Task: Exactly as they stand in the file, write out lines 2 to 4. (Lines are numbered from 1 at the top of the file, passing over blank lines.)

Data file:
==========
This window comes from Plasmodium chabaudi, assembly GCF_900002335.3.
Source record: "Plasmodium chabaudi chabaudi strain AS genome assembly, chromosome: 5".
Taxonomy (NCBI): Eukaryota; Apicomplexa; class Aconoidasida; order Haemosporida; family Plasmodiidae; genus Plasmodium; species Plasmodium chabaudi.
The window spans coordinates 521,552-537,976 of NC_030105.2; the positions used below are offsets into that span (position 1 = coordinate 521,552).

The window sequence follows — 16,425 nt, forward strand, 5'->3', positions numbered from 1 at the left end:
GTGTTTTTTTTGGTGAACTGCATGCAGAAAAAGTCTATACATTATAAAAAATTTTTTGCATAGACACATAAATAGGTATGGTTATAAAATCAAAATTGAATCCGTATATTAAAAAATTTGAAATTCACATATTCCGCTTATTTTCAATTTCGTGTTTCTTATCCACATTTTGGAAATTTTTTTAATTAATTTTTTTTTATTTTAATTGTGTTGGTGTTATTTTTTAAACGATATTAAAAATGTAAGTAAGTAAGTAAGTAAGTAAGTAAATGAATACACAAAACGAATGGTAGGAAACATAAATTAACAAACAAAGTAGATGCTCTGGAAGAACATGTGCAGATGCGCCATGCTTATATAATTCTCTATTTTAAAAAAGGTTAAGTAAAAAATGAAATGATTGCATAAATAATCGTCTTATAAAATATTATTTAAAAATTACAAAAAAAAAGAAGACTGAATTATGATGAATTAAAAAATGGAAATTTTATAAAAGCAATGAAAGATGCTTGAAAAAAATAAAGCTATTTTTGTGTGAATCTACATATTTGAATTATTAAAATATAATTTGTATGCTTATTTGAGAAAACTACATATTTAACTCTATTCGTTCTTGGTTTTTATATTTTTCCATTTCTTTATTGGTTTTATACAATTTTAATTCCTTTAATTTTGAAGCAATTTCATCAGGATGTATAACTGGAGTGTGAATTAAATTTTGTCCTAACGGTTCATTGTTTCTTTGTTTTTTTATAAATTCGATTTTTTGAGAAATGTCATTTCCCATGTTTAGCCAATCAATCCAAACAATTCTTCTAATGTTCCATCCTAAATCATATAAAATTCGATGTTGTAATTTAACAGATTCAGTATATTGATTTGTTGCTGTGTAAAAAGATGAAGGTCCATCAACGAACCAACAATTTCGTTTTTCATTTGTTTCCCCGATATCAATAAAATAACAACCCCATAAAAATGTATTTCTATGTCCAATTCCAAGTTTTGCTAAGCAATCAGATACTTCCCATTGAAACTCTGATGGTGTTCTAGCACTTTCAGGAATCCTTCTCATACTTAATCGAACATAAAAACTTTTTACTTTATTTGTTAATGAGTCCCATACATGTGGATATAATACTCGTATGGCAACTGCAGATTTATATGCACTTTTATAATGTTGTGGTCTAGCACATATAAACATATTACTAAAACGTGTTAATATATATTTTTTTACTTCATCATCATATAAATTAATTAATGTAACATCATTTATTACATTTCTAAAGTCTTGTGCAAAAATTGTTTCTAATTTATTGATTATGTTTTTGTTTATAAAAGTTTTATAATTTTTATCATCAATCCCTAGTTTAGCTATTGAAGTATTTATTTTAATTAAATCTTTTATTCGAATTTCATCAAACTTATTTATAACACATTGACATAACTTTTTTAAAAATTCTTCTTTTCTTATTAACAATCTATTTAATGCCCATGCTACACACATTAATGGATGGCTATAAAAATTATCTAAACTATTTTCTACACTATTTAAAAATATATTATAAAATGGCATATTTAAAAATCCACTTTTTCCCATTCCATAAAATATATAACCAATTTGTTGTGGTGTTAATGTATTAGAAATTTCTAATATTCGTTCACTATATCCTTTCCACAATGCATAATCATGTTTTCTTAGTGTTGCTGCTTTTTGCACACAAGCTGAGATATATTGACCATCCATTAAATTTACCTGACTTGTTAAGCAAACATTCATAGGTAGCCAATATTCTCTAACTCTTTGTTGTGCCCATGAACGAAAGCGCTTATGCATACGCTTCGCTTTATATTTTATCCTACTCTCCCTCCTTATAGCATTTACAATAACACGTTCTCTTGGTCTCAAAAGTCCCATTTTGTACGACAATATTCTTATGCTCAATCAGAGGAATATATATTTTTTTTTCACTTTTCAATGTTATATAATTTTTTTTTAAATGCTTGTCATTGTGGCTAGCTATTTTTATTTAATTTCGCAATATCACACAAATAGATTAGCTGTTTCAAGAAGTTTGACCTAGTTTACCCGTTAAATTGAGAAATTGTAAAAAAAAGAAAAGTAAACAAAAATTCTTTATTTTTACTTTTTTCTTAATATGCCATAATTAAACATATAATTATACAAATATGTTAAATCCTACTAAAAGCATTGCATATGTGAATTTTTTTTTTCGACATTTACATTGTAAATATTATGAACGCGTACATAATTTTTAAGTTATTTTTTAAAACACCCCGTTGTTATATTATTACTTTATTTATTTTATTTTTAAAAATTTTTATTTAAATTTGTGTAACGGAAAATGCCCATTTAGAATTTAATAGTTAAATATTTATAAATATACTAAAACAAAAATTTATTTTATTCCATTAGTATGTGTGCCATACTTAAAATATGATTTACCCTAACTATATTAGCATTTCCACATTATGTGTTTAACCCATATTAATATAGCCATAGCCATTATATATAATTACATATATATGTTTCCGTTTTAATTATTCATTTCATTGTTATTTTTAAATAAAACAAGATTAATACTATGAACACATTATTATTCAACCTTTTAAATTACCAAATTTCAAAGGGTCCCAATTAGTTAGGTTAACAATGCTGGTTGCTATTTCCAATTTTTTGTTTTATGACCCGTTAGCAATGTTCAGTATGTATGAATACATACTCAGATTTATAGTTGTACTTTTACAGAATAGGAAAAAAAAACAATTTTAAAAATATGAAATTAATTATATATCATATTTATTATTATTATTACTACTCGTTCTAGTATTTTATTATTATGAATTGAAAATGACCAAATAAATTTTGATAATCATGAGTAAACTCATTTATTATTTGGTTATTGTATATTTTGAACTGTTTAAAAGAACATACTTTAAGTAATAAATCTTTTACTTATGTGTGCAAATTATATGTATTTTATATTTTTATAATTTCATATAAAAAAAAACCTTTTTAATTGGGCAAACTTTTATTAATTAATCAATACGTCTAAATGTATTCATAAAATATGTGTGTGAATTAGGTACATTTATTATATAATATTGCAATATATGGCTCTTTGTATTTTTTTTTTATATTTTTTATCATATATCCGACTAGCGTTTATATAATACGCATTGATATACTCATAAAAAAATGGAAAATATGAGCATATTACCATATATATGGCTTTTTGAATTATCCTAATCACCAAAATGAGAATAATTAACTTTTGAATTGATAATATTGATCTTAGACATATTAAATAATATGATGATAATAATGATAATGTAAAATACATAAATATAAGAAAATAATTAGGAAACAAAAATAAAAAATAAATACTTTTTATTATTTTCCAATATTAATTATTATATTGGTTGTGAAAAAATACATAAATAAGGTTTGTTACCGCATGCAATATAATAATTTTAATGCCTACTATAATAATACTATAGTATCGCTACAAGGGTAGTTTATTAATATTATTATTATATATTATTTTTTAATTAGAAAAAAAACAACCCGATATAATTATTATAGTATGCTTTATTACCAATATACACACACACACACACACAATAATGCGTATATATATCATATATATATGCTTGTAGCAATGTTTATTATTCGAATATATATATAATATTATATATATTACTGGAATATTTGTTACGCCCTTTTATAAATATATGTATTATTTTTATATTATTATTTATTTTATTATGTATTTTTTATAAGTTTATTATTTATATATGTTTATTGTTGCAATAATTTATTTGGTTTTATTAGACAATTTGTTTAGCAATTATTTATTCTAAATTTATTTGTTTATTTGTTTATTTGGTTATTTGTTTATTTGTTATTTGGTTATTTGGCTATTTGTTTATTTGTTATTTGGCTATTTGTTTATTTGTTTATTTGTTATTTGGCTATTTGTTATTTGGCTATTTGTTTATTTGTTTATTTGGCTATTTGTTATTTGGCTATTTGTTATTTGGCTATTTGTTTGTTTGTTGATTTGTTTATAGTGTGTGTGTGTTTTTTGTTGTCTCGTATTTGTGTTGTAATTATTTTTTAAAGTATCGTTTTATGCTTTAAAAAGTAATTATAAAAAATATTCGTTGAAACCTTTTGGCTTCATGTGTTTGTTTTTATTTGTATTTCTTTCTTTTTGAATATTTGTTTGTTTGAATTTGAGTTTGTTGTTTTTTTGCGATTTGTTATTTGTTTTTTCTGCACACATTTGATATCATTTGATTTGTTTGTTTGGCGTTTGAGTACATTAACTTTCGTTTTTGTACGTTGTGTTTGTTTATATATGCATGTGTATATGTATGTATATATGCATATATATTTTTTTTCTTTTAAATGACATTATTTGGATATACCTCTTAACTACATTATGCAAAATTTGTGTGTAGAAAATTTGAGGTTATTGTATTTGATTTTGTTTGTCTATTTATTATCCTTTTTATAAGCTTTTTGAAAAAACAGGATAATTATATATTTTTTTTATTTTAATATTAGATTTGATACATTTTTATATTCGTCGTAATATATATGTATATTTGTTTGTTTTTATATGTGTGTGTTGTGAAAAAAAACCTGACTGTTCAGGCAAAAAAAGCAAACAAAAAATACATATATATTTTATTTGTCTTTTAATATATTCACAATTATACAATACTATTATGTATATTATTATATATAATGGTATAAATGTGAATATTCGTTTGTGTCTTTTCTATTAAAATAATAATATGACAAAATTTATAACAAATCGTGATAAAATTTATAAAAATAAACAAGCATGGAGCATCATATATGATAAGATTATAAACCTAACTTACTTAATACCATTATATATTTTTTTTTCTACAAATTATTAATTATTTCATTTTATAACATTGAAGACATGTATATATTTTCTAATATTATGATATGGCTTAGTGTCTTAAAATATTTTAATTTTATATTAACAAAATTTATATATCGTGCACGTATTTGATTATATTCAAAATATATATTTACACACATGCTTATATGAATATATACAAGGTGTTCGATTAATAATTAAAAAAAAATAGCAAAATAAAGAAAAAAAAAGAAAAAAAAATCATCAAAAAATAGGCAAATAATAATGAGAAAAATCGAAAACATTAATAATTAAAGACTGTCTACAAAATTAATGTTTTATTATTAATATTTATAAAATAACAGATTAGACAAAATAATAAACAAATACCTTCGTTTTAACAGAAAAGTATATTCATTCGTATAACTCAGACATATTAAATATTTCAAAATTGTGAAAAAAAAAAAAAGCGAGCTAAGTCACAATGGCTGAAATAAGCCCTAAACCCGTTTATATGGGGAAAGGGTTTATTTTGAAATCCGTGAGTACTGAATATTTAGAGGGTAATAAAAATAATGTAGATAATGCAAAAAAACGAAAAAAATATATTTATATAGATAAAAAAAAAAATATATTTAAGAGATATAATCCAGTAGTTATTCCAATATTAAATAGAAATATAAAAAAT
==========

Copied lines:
Source record: "Plasmodium chabaudi chabaudi strain AS genome assembly, chromosome: 5".
Taxonomy (NCBI): Eukaryota; Apicomplexa; class Aconoidasida; order Haemosporida; family Plasmodiidae; genus Plasmodium; species Plasmodium chabaudi.
The window spans coordinates 521,552-537,976 of NC_030105.2; the positions used below are offsets into that span (position 1 = coordinate 521,552).